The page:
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dc.contributor.advisorFox, Nathan Aen_US
dc.contributor.authorSuway, Jenna Goldsteinen_US
dc.date.accessioned2014-06-24T06:05:25Z
dc.date.available2014-06-24T06:05:25Z
dc.date.issued2014en_US
dc.identifier.urihttp://hdl.handle.net/1903/15300
dc.description.abstractThe primary goal of this study was to examine possible differences in threat bias acquisition across development. The current study aimed to 1) examine if threat bias could altered in 8, 12, and 18-year old children and explore possible age-related differences in threat bias acquisition 2) examine age-related differences in the relations between bias change and stress reactivity 3) examine pubertal development and its possible relations to bias change and stress reactivity and 4) explore temperamental traits and their possible relation to threat bias acquisition. To address these aims, the current study utilized an attention bias modification (ABM) with three age groups (8-year-old, 12-year-old, and 18-year-old children) to train attention allocation toward threat-related stimuli. After training, participants underwent a stress task and were assessed on emotional reactivity to stress. Data were also collected on pubertal development, trait anxiety, trait fearfulness, and social sensitivity. Overall, the results indicated that the training paradigm was partially successful in altering children's threat bias, however, age was related to bias change. Results indicated that participants, regardless of age group, responded faster on the dot-probe task over time, suggesting the training procedure increased vigilance to threat. Results did not show a main effect of bias change from pre-training to post-training; however, there was a significant age group difference in threat bias acquisition. The 8-year old group displayed a greater threat bias change than did the 18-year old group. In partial support of the hypotheses, findings suggested that there were some group differences between stress reactivity and bias change. As well, decreases in anxiety reported stress reactivity after completion of a speech task were associated with more advanced pubertal development. Lastly, while pubertal development scores correlated with threat bias acquisition, self-reported temperamental trait characteristics did not relate to threat bias acquisition. While there is a clear need for the continued study of ABM across development, the current study is one of the first to show age differences in threat bias acquisition and its' relations to stress reactivity and pubertal development.en_US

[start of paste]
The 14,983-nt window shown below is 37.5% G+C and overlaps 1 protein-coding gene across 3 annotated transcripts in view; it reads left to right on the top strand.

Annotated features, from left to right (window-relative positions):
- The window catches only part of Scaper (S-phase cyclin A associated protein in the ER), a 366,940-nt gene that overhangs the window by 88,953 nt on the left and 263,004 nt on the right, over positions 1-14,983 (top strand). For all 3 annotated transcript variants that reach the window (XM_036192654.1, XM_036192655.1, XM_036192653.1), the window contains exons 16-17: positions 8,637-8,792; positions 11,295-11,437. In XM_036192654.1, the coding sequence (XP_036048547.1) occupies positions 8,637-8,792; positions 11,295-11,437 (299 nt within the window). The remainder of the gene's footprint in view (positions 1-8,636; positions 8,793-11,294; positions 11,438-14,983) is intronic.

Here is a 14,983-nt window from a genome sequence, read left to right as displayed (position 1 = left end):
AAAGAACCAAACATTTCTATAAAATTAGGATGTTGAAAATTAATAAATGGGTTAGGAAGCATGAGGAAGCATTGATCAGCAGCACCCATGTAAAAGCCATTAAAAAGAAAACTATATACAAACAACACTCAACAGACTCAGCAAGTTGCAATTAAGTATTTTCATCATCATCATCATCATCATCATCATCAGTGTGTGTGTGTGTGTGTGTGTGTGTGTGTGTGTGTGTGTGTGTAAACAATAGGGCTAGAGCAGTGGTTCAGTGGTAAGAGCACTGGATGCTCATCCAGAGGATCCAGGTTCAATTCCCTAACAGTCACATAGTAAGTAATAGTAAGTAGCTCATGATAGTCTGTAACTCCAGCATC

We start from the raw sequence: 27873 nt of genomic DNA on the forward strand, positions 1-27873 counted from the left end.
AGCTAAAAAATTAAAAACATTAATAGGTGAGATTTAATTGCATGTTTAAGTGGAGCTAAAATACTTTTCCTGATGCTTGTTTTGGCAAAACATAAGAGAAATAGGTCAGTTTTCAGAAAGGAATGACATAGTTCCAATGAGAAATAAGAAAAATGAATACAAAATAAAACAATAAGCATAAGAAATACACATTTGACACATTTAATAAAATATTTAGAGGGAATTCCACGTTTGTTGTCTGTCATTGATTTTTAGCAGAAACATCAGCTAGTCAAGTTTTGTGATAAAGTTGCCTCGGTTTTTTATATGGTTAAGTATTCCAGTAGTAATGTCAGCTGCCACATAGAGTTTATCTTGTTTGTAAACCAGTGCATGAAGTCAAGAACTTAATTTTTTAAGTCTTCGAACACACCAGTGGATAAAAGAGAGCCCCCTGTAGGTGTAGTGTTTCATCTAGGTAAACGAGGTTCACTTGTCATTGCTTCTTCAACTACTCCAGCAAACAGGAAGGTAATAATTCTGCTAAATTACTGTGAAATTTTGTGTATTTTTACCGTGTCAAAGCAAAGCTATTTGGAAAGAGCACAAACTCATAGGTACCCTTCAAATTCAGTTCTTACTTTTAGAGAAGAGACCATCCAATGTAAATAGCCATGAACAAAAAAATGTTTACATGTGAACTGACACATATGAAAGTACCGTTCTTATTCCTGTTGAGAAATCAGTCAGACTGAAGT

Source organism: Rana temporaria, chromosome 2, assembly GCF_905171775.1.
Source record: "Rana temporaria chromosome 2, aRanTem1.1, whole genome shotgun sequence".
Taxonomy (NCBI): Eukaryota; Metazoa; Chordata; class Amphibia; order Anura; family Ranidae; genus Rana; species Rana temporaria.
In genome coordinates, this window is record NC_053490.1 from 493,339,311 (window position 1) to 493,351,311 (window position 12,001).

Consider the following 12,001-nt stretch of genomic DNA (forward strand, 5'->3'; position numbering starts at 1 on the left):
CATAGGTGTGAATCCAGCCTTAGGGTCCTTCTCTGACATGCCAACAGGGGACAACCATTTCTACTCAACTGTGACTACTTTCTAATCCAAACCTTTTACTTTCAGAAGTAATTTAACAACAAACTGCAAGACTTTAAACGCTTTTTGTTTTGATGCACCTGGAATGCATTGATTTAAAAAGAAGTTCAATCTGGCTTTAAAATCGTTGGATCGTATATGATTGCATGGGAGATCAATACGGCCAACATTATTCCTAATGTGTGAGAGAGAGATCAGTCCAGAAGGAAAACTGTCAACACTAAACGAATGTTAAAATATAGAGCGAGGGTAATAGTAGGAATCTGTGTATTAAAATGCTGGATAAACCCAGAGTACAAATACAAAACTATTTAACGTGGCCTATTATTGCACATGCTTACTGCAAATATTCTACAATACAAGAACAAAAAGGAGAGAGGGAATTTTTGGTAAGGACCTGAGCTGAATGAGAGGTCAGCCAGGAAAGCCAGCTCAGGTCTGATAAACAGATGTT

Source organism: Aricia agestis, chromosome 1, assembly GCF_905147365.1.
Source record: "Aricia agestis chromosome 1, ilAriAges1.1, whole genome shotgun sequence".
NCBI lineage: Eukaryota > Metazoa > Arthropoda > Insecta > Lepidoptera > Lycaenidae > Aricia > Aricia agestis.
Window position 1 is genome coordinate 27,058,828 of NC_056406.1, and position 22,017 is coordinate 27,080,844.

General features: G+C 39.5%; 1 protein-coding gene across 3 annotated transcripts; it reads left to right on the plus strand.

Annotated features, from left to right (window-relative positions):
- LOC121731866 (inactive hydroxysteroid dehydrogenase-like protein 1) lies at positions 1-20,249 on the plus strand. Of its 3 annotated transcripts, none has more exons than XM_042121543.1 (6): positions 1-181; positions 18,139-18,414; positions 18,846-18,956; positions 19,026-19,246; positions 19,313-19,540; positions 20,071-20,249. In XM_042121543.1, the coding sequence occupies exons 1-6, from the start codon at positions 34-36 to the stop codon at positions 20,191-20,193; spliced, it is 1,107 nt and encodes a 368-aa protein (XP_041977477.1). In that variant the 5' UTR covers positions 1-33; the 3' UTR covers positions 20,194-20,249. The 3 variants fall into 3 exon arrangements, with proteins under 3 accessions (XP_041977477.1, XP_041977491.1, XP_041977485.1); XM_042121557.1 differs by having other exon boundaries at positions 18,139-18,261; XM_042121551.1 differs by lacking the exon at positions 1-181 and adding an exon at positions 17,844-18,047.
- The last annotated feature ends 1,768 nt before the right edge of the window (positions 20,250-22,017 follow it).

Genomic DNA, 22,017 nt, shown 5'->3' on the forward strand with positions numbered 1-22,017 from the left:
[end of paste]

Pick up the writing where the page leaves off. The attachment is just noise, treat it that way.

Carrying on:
dc.language.isoenen_US
dc.titleATTENTION BIAS TOWARD THREAT ACQUISITION: A DEVELOPMENTAL FRAMEWORKen_US
dc.typeDissertationen_US
dc.contributor.publisherDigital Repository at the University of Marylanden_US
dc.contributor.publisherUniversity of Maryland (College Park, Md.)en_US
dc.contributor.departmentHuman Developmenten_US
dc.subject.pqcontrolledDevelopmental psychologyen_US


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